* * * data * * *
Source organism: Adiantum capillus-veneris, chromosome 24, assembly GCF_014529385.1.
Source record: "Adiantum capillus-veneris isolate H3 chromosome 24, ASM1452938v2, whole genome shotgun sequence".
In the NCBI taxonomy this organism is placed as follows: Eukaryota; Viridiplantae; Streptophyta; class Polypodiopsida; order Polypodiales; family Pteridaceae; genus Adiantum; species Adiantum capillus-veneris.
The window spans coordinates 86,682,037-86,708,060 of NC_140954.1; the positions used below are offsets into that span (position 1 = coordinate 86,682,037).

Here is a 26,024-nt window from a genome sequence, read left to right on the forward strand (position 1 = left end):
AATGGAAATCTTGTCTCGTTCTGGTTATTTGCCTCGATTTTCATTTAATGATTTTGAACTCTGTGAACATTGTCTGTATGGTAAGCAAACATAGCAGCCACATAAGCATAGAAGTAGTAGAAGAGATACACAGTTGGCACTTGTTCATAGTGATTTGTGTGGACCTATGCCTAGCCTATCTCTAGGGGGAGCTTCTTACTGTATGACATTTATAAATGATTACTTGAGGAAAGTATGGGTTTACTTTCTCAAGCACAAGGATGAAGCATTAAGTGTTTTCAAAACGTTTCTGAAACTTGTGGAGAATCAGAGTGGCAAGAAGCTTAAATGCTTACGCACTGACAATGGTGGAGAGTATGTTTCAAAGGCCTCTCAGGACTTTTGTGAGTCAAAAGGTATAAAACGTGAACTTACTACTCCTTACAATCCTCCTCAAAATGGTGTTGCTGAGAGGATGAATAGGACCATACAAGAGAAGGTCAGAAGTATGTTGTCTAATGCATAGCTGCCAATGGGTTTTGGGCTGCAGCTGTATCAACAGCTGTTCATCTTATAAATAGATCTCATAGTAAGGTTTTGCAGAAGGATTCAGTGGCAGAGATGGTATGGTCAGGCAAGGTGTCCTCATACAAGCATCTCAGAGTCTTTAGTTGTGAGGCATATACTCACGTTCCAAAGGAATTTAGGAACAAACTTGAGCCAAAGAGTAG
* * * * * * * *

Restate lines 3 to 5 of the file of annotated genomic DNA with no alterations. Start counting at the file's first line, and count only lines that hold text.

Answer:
In the NCBI taxonomy this organism is placed as follows: Eukaryota; Viridiplantae; Streptophyta; class Polypodiopsida; order Polypodiales; family Pteridaceae; genus Adiantum; species Adiantum capillus-veneris.
The window spans coordinates 86,682,037-86,708,060 of NC_140954.1; the positions used below are offsets into that span (position 1 = coordinate 86,682,037).

Here is a 26,024-nt window from a genome sequence, read left to right on the forward strand (position 1 = left end):